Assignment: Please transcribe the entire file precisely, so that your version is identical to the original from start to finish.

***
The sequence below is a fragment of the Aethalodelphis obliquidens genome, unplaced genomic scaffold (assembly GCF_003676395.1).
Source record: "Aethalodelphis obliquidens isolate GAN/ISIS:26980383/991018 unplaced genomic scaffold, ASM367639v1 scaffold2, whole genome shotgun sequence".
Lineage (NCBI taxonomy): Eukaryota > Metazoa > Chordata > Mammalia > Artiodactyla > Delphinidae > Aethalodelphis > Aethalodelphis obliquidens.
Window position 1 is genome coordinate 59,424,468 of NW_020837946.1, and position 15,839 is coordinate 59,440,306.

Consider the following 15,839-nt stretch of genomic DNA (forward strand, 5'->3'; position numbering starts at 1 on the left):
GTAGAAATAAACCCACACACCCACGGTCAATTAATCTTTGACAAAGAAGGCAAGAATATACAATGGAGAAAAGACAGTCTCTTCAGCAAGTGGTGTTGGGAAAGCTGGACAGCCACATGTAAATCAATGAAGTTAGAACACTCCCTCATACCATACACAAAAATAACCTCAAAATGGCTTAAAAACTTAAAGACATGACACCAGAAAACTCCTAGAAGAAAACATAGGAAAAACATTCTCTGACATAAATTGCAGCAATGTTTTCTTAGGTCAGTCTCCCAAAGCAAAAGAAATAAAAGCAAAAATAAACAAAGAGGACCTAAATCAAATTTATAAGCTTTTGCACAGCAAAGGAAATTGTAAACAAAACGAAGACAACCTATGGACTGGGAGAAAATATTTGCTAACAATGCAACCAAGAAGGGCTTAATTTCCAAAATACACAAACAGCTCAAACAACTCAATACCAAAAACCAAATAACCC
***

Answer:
The sequence below is a fragment of the Aethalodelphis obliquidens genome, unplaced genomic scaffold (assembly GCF_003676395.1).
Source record: "Aethalodelphis obliquidens isolate GAN/ISIS:26980383/991018 unplaced genomic scaffold, ASM367639v1 scaffold2, whole genome shotgun sequence".
Lineage (NCBI taxonomy): Eukaryota > Metazoa > Chordata > Mammalia > Artiodactyla > Delphinidae > Aethalodelphis > Aethalodelphis obliquidens.
Window position 1 is genome coordinate 59,424,468 of NW_020837946.1, and position 15,839 is coordinate 59,440,306.

Consider the following 15,839-nt stretch of genomic DNA (forward strand, 5'->3'; position numbering starts at 1 on the left):
GTAGAAATAAACCCACACACCCACGGTCAATTAATCTTTGACAAAGAAGGCAAGAATATACAATGGAGAAAAGACAGTCTCTTCAGCAAGTGGTGTTGGGAAAGCTGGACAGCCACATGTAAATCAATGAAGTTAGAACACTCCCTCATACCATACACAAAAATAACCTCAAAATGGCTTAAAAACTTAAAGACATGACACCAGAAAACTCCTAGAAGAAAACATAGGAAAAACATTCTCTGACATAAATTGCAGCAATGTTTTCTTAGGTCAGTCTCCCAAAGCAAAAGAAATAAAAGCAAAAATAAACAAAGAGGACCTAAATCAAATTTATAAGCTTTTGCACAGCAAAGGAAATTGTAAACAAAACGAAGACAACCTATGGACTGGGAGAAAATATTTGCTAACAATGCAACCAAGAAGGGCTTAATTTCCAAAATACACAAACAGCTCAAACAACTCAATACCAAAAACCAAATAACCC